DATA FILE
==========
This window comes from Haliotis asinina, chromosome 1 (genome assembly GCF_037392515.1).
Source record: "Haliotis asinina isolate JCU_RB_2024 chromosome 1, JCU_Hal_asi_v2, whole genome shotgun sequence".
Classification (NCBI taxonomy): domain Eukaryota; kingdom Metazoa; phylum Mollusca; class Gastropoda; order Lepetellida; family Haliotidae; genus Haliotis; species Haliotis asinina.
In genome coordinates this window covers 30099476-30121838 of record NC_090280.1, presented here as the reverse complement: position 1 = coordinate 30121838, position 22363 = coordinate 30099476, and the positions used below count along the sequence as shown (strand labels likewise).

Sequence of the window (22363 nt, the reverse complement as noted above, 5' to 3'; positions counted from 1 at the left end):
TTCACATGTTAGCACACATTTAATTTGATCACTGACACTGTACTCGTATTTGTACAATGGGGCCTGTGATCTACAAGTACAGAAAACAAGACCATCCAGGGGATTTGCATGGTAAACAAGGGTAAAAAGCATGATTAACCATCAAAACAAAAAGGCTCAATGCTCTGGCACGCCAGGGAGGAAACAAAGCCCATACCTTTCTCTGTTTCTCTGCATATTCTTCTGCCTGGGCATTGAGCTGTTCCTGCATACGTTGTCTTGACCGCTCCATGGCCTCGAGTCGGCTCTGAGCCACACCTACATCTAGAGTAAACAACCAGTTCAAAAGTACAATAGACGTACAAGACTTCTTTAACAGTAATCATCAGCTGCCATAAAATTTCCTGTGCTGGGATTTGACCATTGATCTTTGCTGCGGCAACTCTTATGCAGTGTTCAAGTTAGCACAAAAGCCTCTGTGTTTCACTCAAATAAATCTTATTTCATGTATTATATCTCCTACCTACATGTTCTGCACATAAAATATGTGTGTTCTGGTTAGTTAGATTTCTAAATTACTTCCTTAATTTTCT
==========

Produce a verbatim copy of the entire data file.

This window comes from Haliotis asinina, chromosome 1 (genome assembly GCF_037392515.1).
Source record: "Haliotis asinina isolate JCU_RB_2024 chromosome 1, JCU_Hal_asi_v2, whole genome shotgun sequence".
Classification (NCBI taxonomy): domain Eukaryota; kingdom Metazoa; phylum Mollusca; class Gastropoda; order Lepetellida; family Haliotidae; genus Haliotis; species Haliotis asinina.
In genome coordinates this window covers 30099476-30121838 of record NC_090280.1, presented here as the reverse complement: position 1 = coordinate 30121838, position 22363 = coordinate 30099476, and the positions used below count along the sequence as shown (strand labels likewise).

Sequence of the window (22363 nt, the reverse complement as noted above, 5' to 3'; positions counted from 1 at the left end):
TTCACATGTTAGCACACATTTAATTTGATCACTGACACTGTACTCGTATTTGTACAATGGGGCCTGTGATCTACAAGTACAGAAAACAAGACCATCCAGGGGATTTGCATGGTAAACAAGGGTAAAAAGCATGATTAACCATCAAAACAAAAAGGCTCAATGCTCTGGCACGCCAGGGAGGAAACAAAGCCCATACCTTTCTCTGTTTCTCTGCATATTCTTCTGCCTGGGCATTGAGCTGTTCCTGCATACGTTGTCTTGACCGCTCCATGGCCTCGAGTCGGCTCTGAGCCACACCTACATCTAGAGTAAACAACCAGTTCAAAAGTACAATAGACGTACAAGACTTCTTTAACAGTAATCATCAGCTGCCATAAAATTTCCTGTGCTGGGATTTGACCATTGATCTTTGCTGCGGCAACTCTTATGCAGTGTTCAAGTTAGCACAAAAGCCTCTGTGTTTCACTCAAATAAATCTTATTTCATGTATTATATCTCCTACCTACATGTTCTGCACATAAAATATGTGTGTTCTGGTTAGTTAGATTTCTAAATTACTTCCTTAATTTTCT